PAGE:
Elsewhere, the Octopus Bakar & Sambal Udang (S$42) sits on a bed of charred polenta that could do with a tad more seasoning, given its placid nature. It’s something I’m beginning to realise the more dishes I try here—this careful restraint for fear of over seasoning. Perhaps my palate has been spoiled rotten by the likes of Caffe Fernet’s pasta and Zafferano’s scampi.
Polenta aside, the Octopus could do with a bit more ease; there’s a resistance to the meat that is much too much. It’s forgivable though, because these prawns, honey, they are a gift to humanity. It’s plump, juicy, and overbearingly large—not that I’m complaining. There’s also a fiery spiciness that slowly creeps up on you as the entire dish finishes; an intrusion I welcome with open arms.
And then there’s the dessert—Seri Muka (S$16++). Oh, what I’ll give to be alone in a room with this on a Saturday evening, bingeing on the latest episode of I Told Sunset About You. There’s a block of seri muka (also more commonly known as Puteri Salat) that sits on a pool of creamy pengat pisang, with a scoop of Apom Berkuah ice cream. It reminds me so much of Candlenut’s Kueh Salat, but with a tad more approachability. Everything on this plate is sweet—but to varying degrees—with a particularly subtle saltiness that tumbles everything so poetically together.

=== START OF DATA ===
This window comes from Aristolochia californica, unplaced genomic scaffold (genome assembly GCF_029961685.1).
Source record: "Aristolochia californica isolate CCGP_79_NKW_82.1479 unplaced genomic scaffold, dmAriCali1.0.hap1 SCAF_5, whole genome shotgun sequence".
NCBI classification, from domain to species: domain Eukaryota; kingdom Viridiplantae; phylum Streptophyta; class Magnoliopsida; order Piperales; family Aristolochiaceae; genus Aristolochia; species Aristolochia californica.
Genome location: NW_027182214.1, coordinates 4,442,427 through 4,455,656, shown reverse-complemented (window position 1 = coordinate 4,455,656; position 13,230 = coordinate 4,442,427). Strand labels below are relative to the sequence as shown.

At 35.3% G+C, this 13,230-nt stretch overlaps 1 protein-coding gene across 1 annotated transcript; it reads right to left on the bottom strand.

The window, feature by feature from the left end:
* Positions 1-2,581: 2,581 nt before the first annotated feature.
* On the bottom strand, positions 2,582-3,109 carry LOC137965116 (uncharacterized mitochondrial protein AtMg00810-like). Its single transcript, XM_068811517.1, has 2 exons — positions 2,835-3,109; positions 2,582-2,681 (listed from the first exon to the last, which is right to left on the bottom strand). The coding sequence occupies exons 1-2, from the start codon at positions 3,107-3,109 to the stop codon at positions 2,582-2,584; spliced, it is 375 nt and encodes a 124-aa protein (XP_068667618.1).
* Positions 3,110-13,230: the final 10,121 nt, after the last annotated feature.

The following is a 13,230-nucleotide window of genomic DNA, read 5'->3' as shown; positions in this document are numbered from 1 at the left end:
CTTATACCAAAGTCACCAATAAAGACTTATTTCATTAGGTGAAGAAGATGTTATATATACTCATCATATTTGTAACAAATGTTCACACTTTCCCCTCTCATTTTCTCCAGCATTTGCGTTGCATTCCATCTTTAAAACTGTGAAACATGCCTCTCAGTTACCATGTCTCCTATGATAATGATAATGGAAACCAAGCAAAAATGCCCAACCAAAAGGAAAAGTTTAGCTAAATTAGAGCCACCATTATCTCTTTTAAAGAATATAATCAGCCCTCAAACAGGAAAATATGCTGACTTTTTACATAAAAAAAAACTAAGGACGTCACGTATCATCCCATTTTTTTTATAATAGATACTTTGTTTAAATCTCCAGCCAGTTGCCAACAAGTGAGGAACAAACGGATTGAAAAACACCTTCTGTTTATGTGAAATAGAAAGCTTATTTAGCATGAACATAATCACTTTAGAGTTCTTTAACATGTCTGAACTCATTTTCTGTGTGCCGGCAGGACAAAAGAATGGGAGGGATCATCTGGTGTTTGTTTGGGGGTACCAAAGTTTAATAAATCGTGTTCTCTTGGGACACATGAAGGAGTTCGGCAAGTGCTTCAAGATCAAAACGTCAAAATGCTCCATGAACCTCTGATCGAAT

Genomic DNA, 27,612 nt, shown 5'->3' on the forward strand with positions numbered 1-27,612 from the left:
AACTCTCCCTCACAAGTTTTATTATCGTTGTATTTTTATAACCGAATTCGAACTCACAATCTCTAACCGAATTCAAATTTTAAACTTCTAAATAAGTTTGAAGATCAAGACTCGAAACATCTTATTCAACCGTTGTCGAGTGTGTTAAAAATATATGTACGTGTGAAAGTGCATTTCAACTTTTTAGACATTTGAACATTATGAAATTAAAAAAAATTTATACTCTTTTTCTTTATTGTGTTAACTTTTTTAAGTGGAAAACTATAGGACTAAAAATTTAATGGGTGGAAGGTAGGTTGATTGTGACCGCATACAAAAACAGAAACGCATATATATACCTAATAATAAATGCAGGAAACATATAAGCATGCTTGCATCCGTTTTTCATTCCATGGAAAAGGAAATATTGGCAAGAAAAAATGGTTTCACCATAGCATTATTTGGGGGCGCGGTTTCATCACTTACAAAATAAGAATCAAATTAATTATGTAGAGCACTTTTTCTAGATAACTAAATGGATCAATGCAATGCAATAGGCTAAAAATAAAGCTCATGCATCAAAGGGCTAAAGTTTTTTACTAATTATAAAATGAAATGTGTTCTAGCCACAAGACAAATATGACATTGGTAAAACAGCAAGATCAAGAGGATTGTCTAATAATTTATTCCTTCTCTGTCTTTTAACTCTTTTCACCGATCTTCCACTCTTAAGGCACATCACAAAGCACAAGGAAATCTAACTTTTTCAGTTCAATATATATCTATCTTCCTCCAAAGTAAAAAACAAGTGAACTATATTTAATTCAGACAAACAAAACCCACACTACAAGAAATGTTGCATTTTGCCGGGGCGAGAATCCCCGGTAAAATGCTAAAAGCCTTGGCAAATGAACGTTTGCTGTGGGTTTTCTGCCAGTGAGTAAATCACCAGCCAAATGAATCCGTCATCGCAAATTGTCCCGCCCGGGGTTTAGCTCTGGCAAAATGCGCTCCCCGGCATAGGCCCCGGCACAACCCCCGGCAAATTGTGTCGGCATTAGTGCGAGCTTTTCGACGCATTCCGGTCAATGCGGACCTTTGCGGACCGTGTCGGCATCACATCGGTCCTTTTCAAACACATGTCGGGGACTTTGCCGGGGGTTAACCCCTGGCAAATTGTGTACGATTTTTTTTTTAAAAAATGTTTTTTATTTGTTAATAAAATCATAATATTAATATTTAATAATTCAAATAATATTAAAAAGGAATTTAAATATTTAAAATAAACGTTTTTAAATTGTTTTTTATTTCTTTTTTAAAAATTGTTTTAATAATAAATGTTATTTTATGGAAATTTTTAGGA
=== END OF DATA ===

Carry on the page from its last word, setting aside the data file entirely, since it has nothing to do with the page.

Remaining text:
My experience at Hathaway has been impressive—but I desperately wish for less restraint. Chef Choong has got a good thing running here, but this conservatism sometimes makes me wonder if everything on the menu has been crafted by the same culinary creative.
Where he's confident, it shows—in dishes like the beef and chicken skewers and the fish curry. But uncertainty is Hathaway’s Achilles Heels, not uncommon with new restaurants, what more one borne out of a brave pivot. The good news is, there’s only one way from here—and that is up. And when Hathaway at Dempsey finally reaches its peak, they can be sure that this food writer will be back.
Website | 13 Dempsey Hill #01-07 S249674